Dehydration is a state defined by tilting of the normal balance of water and/or electrolytes and salts towards depletion. Water in the body is found in complex with salts and ions. It is distributed in spaces around the cells; the extracellular compartment, and the fluid content within cells is termed as intracellular. The movement of water molecules through the cellular membranes also attracts ions and electrolytes with it. Sodium is the primary ion in the extracellular fluid while calcium is its corresponding anion. Potassium plays role in the intracellular compartment of water.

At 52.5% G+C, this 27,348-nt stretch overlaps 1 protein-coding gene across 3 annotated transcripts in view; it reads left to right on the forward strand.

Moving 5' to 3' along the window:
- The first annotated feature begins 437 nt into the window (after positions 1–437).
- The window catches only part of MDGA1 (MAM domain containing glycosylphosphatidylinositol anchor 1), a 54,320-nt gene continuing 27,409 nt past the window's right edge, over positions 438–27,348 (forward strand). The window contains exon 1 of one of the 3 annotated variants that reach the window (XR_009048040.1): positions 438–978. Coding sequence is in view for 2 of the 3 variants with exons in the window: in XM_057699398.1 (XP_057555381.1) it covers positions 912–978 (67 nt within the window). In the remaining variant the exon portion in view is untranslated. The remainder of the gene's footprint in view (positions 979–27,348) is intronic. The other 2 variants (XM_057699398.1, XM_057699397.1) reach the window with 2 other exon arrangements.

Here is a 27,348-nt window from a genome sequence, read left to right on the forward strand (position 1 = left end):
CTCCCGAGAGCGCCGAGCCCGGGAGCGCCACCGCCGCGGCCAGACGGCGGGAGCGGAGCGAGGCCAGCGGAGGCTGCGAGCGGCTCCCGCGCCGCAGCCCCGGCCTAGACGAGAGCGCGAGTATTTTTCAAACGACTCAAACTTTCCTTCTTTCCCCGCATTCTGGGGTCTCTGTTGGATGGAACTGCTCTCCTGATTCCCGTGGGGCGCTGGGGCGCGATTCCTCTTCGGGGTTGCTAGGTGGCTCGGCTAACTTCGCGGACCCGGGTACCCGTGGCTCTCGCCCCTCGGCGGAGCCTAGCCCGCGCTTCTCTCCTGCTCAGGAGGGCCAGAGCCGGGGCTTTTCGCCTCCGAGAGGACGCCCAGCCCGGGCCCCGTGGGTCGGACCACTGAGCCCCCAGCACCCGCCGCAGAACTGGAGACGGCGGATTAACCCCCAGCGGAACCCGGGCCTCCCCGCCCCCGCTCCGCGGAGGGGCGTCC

The body can have depleted stores of water and ions; when the intake of water is not adequate to meet the body’s demands, or if there has been an excessive abnormal loss of water that cannot be compensated by mere intake of water. Normally, the human body can lose 1.5 liters per day of water and its associated salts and ions in the urine via the urinary tract. Water is also lost in feces via the gastrointestinal tract, and as sweating through the skin. The imperceptible evaporation of water from the skin and lungs comes under the heading of insensible water loss, which amounts to 0.9 liters per day. If this loss is not compensated by adequate intake of water, dehydration results. A person may lose about 50ml/kg of body fluids to more than 100ml/kg which presents as mild, moderate or severe dehydration.